I took a stack of 10 and dropped them off on Wednesday. Several are made from new burlap, but I am more excited about the ones made from repurposed coffee sacks that we picked up last weekend at The Depot at Gibson Mill last weekend in Charlotte, NC. I bought two of these large burlap bags and cut them into squares for the pub mats and love the look – and the idea of repurposing.
April 3, 2013
Spring is slowly crawling into Cleveland, Ohio. Yesterday morning, snow fell pretty aggressively and then melted when the sun appeared in the afternoon. Still temperatures didn’t make it out of the thirties. Hardly baseball weather, although the Cleveland Indians opened last night out of town with a 4-1 win over the Toronto Blue Jays. That win and a promise that temperatures will be in the fifties later in the week fill Clevelanders with hope – hope for late blooming spring flowers and a winning season.
I have been thinking about creating a pride of Cleveland creation for a few weeks, and came up with this State of Ohio shaped, CLE monogrammed chalk cloth and burlap pub mat. With enough room to write Go Tribe, Go Browns, Go Cavs – or Welcome Home, Happy Birthday or Break a Leg – this placemat highlights the city I have called home my whole life.
The news is good for Cleveland. Yesterday this article, Why You Should be Hot for Cleveland was posted several times by friends of mine on Facebook. I should add, these friends are in their 20s and one has moved from the southern suburb where he grew up, into a new town home near the city. My niece, another 20-something, recently moved into an apartment in an old bank building in Ohio City. Cleveland is hip again! Young people have discovered downtown hot spots new and old. On a recent Saturday – when temperatures were teasingly springlike – we met friends at the West Side Market and it was packed with shoppers. On the street, people were spilling out onto the sidewalks in front of Great Lakes Brewing Company and Market Garden Brewery. A new hostel has opened near the market with shared and private rooms, wi-fi, and bike rental. Restaurants and local businesses are bringing people my age back downtown, and teenagers like my daughter, who took public transportation to her first St. Patrick’s Day Parade with friends, are discovering the city on their own terms.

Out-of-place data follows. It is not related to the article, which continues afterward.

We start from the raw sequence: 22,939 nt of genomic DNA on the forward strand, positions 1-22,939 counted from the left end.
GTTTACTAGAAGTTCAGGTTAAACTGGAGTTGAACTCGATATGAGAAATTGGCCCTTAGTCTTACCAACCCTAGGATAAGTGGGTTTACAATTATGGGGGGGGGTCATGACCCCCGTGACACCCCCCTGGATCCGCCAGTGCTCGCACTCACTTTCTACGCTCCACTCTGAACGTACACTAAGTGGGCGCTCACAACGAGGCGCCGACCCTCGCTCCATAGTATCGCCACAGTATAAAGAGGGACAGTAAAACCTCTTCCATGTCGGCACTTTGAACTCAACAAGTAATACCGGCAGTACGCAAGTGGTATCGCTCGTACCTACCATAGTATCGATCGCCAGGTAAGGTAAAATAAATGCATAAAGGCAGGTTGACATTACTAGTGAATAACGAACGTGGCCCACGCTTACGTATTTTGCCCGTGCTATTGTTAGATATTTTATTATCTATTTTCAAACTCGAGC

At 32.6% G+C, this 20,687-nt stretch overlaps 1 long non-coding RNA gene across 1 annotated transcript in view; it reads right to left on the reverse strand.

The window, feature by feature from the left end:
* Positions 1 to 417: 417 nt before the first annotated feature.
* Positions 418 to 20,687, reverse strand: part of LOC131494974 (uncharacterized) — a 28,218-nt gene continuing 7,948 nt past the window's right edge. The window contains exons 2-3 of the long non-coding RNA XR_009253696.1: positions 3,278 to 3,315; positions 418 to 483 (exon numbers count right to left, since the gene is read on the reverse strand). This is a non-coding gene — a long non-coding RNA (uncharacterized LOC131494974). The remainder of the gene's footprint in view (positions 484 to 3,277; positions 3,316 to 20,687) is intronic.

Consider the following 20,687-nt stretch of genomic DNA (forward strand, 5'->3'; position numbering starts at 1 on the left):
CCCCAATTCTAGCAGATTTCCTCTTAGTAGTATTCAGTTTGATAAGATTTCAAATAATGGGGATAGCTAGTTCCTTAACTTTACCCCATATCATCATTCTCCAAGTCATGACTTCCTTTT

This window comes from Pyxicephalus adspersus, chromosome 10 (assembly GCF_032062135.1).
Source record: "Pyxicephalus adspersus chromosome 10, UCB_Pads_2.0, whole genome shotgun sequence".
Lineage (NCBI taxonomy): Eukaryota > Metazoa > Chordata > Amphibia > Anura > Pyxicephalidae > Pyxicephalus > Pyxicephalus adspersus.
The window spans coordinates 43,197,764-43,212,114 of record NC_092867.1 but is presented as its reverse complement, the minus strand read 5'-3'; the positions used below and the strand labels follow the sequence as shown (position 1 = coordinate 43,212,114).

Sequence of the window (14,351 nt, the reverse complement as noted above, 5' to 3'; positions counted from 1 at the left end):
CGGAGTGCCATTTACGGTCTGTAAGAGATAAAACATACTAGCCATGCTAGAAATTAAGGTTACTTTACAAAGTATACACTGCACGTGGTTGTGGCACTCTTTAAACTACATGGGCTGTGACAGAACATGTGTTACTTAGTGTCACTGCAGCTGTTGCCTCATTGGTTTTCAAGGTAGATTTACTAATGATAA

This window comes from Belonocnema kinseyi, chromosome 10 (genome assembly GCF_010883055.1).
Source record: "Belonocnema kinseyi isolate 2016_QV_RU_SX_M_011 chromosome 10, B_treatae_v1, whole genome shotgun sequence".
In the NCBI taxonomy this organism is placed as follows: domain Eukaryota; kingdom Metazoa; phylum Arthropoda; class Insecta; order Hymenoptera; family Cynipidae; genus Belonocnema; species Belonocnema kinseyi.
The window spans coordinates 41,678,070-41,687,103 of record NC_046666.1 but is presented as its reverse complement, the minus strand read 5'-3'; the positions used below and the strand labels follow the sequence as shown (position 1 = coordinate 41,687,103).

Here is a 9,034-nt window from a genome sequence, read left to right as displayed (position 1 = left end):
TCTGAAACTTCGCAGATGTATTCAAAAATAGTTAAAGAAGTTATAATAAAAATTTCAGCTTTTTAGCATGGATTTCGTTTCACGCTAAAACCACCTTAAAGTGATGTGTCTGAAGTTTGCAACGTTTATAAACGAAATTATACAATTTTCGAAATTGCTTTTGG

I ran my first photos of this project past my son, who left home for a job in the South a few years ago. He gave it two thumbs up. Anything with an outline of the State of Ohio on it is cool, he said. I can eventually make OSU, OU or Cincy versions if I want, but for now, I’m proud of CLE – even if the sun isn’t shining today.